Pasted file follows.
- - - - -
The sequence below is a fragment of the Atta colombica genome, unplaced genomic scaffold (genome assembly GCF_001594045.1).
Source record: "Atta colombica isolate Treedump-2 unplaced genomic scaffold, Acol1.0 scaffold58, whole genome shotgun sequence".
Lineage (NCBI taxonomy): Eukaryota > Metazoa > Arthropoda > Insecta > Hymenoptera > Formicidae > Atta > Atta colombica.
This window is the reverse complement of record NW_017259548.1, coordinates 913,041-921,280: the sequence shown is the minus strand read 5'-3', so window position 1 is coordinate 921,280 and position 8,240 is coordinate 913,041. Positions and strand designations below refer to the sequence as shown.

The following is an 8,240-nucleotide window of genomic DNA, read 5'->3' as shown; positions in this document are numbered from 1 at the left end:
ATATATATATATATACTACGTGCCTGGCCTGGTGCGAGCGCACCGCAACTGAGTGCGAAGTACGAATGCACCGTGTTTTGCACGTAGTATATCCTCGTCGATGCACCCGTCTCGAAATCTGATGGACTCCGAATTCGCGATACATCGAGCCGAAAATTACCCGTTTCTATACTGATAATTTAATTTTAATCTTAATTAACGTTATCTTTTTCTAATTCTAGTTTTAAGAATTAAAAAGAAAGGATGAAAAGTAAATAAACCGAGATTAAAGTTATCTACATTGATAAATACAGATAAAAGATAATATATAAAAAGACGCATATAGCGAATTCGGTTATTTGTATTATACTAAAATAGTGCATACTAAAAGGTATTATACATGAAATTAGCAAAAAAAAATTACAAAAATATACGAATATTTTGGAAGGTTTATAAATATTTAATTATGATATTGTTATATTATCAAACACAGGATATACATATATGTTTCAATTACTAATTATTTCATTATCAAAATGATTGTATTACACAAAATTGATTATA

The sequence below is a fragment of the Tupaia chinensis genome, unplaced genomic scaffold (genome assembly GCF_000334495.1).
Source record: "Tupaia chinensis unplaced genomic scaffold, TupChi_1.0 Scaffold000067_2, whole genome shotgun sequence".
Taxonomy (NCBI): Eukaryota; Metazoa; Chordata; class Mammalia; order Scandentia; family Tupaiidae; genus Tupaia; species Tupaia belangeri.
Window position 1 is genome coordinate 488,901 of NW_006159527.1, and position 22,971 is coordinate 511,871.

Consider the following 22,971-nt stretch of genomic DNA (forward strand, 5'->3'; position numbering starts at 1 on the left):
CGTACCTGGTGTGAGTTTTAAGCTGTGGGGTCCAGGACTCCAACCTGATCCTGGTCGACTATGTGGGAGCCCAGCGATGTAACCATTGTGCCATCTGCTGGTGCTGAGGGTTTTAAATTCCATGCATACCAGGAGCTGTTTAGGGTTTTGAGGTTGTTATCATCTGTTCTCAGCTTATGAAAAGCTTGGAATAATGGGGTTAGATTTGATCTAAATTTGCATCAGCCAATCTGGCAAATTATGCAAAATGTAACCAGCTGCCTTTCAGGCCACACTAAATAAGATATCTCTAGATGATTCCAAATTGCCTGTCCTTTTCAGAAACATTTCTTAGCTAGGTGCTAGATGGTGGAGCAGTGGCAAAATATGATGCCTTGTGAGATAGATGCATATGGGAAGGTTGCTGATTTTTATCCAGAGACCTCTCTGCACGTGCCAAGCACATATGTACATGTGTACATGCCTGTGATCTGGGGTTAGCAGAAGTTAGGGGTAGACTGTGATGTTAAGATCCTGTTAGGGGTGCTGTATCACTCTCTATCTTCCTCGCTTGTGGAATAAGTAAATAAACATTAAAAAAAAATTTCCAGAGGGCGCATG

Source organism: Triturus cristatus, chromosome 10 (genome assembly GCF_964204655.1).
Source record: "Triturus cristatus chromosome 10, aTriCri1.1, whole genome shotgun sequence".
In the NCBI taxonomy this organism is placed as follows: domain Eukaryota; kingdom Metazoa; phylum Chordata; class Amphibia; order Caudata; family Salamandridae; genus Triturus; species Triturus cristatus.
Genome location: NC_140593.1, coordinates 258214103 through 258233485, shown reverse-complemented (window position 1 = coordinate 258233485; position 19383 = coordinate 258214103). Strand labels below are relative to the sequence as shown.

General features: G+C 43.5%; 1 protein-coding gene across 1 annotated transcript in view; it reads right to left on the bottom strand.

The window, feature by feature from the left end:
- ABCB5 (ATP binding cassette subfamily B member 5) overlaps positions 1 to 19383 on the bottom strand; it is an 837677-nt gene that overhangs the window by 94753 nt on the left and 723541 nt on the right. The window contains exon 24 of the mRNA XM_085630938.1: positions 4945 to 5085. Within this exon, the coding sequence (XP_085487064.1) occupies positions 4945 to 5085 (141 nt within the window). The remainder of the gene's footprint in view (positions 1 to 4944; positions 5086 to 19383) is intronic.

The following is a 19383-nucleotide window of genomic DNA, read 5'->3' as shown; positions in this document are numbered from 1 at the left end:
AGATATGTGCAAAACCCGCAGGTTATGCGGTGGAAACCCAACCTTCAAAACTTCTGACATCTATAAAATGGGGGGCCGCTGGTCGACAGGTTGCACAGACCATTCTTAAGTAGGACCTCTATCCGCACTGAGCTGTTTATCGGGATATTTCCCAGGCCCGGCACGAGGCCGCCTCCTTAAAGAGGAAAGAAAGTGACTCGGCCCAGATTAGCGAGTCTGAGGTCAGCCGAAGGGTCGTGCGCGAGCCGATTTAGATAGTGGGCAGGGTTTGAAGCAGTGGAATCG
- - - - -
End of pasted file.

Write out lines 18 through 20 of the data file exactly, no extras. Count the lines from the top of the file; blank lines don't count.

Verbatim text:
The window, feature by feature from the left end:
- ABCB5 (ATP binding cassette subfamily B member 5) overlaps positions 1 to 19383 on the bottom strand; it is an 837677-nt gene that overhangs the window by 94753 nt on the left and 723541 nt on the right. The window contains exon 24 of the mRNA XM_085630938.1: positions 4945 to 5085. Within this exon, the coding sequence (XP_085487064.1) occupies positions 4945 to 5085 (141 nt within the window). The remainder of the gene's footprint in view (positions 1 to 4944; positions 5086 to 19383) is intronic.

The following is a 19383-nucleotide window of genomic DNA, read 5'->3' as shown; positions in this document are numbered from 1 at the left end: